Monday, November 24, 2003

The Exhausting Element of Surprise 

If you've ever tried to put together even a small surprise gathering for somebody, then you are intimately familiar with Sir Walter Scott's famous quotation "Oh what a tangled web we weave, when first we practice to deceive!" And if you add fuel to the fire by attempting to surprise somebody with an entire vacation, you will surely tell enough lies to send you straight to hell in a hand basket.

Over the past few months I have told my very-soon-to-be-forty-year-old husband a veritable landslide of lies ... a mountain of mendacities ... a whole heap of whoppers ... a -- well, I'm sure you get the picture. On top of that, I managed to coerce family members and friends to fib right along with me. (Happy Birthday, Darling, we've all been talking behind your back and lying to you for months!)

All for the element of surprise.

Thank God I can leave my life of lies behind me now! An intimate dinner party at a local restaurant was held last night and my husband is greatly anticipating his fast-approaching surprise birthday vacation to the hot hot hot sand of South Beach. My pulse has returned (somewhat) to normal, and I even remembered to eat today. (I completely forgot to eat yesterday, which made me very receptive to the Chianti, but not so responsive to figuring out the check!)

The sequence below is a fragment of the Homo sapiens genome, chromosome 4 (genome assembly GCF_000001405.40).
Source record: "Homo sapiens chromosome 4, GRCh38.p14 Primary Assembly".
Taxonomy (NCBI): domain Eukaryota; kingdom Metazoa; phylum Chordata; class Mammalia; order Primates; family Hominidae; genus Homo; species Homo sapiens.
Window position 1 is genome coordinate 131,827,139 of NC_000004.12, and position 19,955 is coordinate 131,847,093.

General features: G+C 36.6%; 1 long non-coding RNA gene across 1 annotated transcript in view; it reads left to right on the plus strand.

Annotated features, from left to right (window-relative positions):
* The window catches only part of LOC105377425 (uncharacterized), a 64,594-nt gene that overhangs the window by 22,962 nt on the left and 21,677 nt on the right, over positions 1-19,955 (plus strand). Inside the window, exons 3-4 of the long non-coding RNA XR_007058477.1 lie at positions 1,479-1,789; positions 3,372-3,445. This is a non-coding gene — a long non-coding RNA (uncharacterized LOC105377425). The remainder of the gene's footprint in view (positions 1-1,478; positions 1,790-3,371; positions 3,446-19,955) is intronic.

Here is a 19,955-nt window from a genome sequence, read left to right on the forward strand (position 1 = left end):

As exciting as it was, I am grateful that my feast of fabricated falsehoods, fibs, and farfetched fairytales has come to an end. (Along with my over-indulgence of alliteration, you will be happy to note.) I don't think my heart could have taken another day of the stress.

I have always been attracted to the element of surprise. One April Fool's Day when I was around six years old, my mother covertly watched me as I filled a bucket with water and, using a chair, managed to balance the bucket on my brother's slightly ajar bedroom door. Eight years older than me, he was due home from school any moment. Luckily, the potential disaster was prevented when my mother somehow alerted my brother to the nasty trick when I wasn't watching. A ride to the hospital would have been inevitable since the galvanized steel bucket was very heavy, not to mention rusty.

All for the element of surprise.

I will never lie again. (Unless, of course, you count this one.)
e-mail this writer

This page is powered by Blogger. Isn't yours?